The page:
Confessions of an Adolescent Whipping Boy

A whopping 65 percent of Americans approve of spanking children, a trend that has not staggered since 1990. Except in 1997, when one angry parent beat up the media statistician in charge of conducting pointless household surveys. Unfortunately, during my childhood, my parents made up the majority.

My girlfriend, Christine, believes in spanking children, but only when they’re really young. In other words, when the child doesn’t know any better and grows curious as to why they’re suddenly the recipient of random household violence. I don’t know if I agree with that. I say spank children when their tiny brains develop enough to begin repressing awful childhood memories.

Little known fact about me, I remember every childhood spanking I ever received. And let me tell you, back in the mid- to late-80s when I was a young tike, corporal punishment was well into its heyday at the Sanders household. Back then, my older brother, Dustin, was too old to spank and my younger brother, Carson, wasn’t born yet, so it was physically impossible to spank him.

My father always seemed like he was licking his chops at the first opportunity for a spanking — smelling childhood mischief in the air the way sharks smell blood in the water. But my father was not an enthusiast for spanking implements such as paddles, belts or freshly-cut switches, the latter being the preferred method of spanking amongst the elderly generations.

My father didn’t need those things because the circumference of his benevolent palm rivaled that of a stop sign. Not to mention, my father took physics and aerodynamics into account. And like an NFL place kicker, he would lick his finger, stick it in the air and determine the direction of any window drafts. Then he would tailor his impending swats accordingly.

On the other hand, mom-spankings were cake. I loved mom-spankings — they were like going to school and learning you had a substitute teacher that day. Yeah, you went through the motions, but you didn’t care.

That is until the day I stole a G.I. Joe from a department store when I was in second grade. Up until that point, I only dabbled in simple mischief, but on that fateful day in 1986, I decided to break one of the Ten Commandments in the toy aisle of a Kmart.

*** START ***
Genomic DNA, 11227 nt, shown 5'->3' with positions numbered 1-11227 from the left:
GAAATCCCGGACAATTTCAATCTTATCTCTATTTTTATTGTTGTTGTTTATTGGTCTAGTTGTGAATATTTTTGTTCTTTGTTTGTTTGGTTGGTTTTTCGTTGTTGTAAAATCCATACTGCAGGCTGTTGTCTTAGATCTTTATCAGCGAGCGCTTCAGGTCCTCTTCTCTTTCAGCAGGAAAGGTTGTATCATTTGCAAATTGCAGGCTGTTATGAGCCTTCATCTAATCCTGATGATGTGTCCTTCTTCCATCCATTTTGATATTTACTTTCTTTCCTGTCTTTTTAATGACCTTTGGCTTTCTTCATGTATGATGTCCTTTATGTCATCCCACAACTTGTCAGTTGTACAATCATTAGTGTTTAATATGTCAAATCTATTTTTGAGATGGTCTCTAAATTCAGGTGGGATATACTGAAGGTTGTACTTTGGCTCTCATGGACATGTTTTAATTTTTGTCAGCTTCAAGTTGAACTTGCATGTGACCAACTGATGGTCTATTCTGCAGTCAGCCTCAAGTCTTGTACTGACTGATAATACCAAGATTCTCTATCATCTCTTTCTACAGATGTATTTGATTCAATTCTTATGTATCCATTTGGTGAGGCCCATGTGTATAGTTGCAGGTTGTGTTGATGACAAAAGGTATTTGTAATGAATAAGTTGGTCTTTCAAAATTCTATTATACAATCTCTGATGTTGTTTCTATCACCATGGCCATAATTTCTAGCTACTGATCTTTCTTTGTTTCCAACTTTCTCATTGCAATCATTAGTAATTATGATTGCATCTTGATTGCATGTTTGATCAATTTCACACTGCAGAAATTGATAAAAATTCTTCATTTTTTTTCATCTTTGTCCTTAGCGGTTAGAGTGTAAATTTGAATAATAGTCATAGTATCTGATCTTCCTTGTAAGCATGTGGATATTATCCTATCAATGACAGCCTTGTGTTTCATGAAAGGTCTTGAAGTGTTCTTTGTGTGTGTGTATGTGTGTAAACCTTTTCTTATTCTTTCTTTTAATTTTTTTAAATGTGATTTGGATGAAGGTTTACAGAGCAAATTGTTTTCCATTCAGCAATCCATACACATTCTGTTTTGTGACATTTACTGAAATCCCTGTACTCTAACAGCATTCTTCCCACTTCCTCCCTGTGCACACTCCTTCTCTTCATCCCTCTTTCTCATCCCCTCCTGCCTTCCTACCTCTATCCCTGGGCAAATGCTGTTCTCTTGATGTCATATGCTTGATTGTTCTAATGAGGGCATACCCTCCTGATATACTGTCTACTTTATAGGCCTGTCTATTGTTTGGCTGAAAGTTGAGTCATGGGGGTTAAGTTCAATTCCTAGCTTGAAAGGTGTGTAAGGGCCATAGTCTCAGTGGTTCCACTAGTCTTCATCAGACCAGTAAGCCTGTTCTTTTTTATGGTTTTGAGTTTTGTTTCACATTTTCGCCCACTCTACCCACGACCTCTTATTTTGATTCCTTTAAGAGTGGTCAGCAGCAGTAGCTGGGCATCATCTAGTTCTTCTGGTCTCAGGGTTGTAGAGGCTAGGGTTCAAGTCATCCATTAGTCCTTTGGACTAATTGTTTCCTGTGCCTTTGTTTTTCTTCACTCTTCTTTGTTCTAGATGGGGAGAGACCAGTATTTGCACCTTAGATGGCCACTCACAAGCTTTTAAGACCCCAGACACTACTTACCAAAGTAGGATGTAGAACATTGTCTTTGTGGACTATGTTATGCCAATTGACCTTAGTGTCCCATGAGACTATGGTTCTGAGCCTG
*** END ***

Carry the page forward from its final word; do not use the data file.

Like most overabundant packaging around toys, I knew I couldn’t shoplift the action figure in my pants unless I ripped open the box, rescued the tiny soldier from his plastic prison and shoved him in my shorts. So obviously, that’s what I did. And I would have gotten away with it, too, if it weren’t for those meddling kids. (Sorry, all of this childhood reminiscing has got me thinking about Scooby-Doo.)

On the way back from the store, my eagerness to play with the figurine consumed me, and I pulled it out of my pocket to admire the spoils of crime. My mother must’ve spotted me in the rearview mirror and quickly deduced the scenario after a brief front seat inquiry.

The next thing I know, my mother slid to a stop along state route 571 like she was pulling into pit row. She walked around the front of our lime green station wagon to the other side of the back seat. She then crawled in and came at me in horror-movie fashion. To this day, what still amazes me is my mother was only three minutes away from home. She apparently felt the spanking couldn’t wait until then.

Once we arrived home a few minutes later, it only got worse.

“Pull ’em down,” my mother said, furiously searching the kitchen utensil drawer for an effective flogging apparatus. She finally ended up raising a green, paddle-shaped spaghetti strainer — I’ll never forget it — over her head like an executioner’s axe. All I remember next was reciting the Lord’s prayer. It was the first, and thankfully only, bare-butt spanking I ever received.

Of course, later that evening, the Sanders Spank-a-Thon became a trilogy. My father, perhaps knowing of my mom’s ineffective spanking skills, bent me over his knee and did his best Ringo Starr impression.

But you know what? I never stole again.

So, let me take this opportunity to personally thank my parents for spanking me. Thank you for turning me into a (somewhat) productive member of society who realizes politicians and the media can’t be blamed for my personal actions. Now that’s the truth, no matter how painful it may be.

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Chuck Briese, Oak Ridge Now

[avatar user="cbriese" size="thumbnail" align="left"] Chuck Briese has been a resident of South Montgomery County since 1988. He and his lovely and patient wife, Leslie, have six sons, with only one left to finish high school. Chuck has been a Cub Scout leader, a Little League baseball coach, a church youth leader, and a general troublemaker over the course of the past 25 years. He is obsessed with his lawn, and likes restaurants that serve food that fills up the plate. He has a tendency to tilt at windmills, which may explain why he started Oak Ridge Now.

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